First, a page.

Dozing and Missouri heat

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Missourifarming

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In south central Missouri, we are in the process of dozing 36 acres of heavily wooded land (cedar oak elm). This was all supposed to be done beginning to mid April but due to weather we are pushing to look like some time in May. I have some very high erosion areas that I’m worried about because this bringing To light some nice top soil that we had originally thought was mostly rock. Is there anything I can plant that will 1. Give me fast sprout 2. Survive our heat
 

Atimm693

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Green graze (sorghum sudan) does well. We usually get it in around the end of may and get 2-3 cuttings. Good for hay/silage and grazing.
 

D2Cat

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If you're wanting something for cover and quick growth, go to a seed store and get some contractors mix seed. They use it after finishing a project to get things looking good quickly.
 

bigbluegrass

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I'll agree with the Sudan folks. I have been clearing wooded land, similar to what you are doing. I do it as I have time. I have planted pearl millet, german millet, buckwheat, sun hemp and other summer annuals I am probably forgetting to help with erosion control. Sudan grass has always been a top performer. Of course, it depends on what you want to do with it besides just erosion control. I have not had Sudan fail me yet. I had a stand I grazed hard in later summer and then planted grass into the stubble. That worked well. I had another I grazed in the fall, then planted to winter wheat and the next spring planted to grass; that work but not as well. I had an area I planted Sudan, grazed it in the fall, then fed hay on it over the winter, then seeded grass in the spring. That worked the best.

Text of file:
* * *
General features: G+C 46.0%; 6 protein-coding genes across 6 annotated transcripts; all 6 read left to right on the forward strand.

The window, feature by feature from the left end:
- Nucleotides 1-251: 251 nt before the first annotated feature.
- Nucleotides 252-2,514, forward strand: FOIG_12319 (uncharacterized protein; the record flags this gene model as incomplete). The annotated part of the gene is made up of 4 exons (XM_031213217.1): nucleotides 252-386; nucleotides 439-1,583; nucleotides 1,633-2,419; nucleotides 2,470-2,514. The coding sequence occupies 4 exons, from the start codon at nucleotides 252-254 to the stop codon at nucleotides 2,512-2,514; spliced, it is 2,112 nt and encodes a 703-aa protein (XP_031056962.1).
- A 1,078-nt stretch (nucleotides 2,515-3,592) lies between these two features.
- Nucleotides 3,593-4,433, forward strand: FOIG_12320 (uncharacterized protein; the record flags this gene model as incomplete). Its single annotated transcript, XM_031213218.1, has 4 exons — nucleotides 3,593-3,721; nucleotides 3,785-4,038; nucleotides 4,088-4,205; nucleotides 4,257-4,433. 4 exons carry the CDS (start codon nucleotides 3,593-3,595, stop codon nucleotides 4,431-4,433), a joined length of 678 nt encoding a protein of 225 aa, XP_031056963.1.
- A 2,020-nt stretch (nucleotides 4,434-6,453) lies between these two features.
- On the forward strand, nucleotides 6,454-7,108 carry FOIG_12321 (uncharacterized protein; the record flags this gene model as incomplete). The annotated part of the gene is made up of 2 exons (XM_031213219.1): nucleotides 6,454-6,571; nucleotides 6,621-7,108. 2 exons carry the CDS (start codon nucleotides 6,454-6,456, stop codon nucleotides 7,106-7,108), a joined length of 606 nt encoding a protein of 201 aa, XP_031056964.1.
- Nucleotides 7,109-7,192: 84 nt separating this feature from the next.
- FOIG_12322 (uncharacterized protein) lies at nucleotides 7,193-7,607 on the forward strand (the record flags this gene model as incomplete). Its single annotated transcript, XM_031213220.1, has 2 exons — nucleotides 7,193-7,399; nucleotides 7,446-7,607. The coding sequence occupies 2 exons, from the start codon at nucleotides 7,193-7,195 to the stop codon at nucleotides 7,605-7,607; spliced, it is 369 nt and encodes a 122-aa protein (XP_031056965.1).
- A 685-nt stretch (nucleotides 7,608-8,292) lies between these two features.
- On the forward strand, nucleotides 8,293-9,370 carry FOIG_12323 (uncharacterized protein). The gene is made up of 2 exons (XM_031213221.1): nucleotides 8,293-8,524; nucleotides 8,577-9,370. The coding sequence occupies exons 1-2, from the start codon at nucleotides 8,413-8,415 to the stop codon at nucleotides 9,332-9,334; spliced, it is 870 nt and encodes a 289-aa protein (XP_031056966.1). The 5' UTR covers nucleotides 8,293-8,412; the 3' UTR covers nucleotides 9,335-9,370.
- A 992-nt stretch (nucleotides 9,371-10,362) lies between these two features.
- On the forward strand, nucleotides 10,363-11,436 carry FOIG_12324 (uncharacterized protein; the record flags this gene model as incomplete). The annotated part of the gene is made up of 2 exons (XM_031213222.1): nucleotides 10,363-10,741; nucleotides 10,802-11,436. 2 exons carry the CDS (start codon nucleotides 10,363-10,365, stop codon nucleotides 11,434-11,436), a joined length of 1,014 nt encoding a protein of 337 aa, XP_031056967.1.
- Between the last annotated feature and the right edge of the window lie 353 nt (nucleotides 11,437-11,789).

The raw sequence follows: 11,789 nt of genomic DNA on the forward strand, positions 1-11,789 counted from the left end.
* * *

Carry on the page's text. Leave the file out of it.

Of course this is all based on KY, not MO.
 

1982vett

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In south central Missouri, we are in the process of dozing 36 acres of heavily wooded land (cedar oak elm). This was all supposed to be done beginning to mid April but due to weather we are pushing to look like some time in May. I have some very high erosion areas that I’m worried about because this bringing To light some nice top soil that we had originally thought was mostly rock. Is there anything I can plant that will 1. Give me fast sprout 2. Survive our heat
Oh come on now.....:D Survive Missouri heat?

Anything already mentioned. Maybe add some cowpeas for a legume/nitrogen fixing component. This assuming your thinking it's to late to establish your "permanent plan". But you know your hurdles better than I.
 

Lee VanRoss

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If you plant Sudan, throw on plenty of nitrogen and pray for rain. pray in any case!
 
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Missourifarming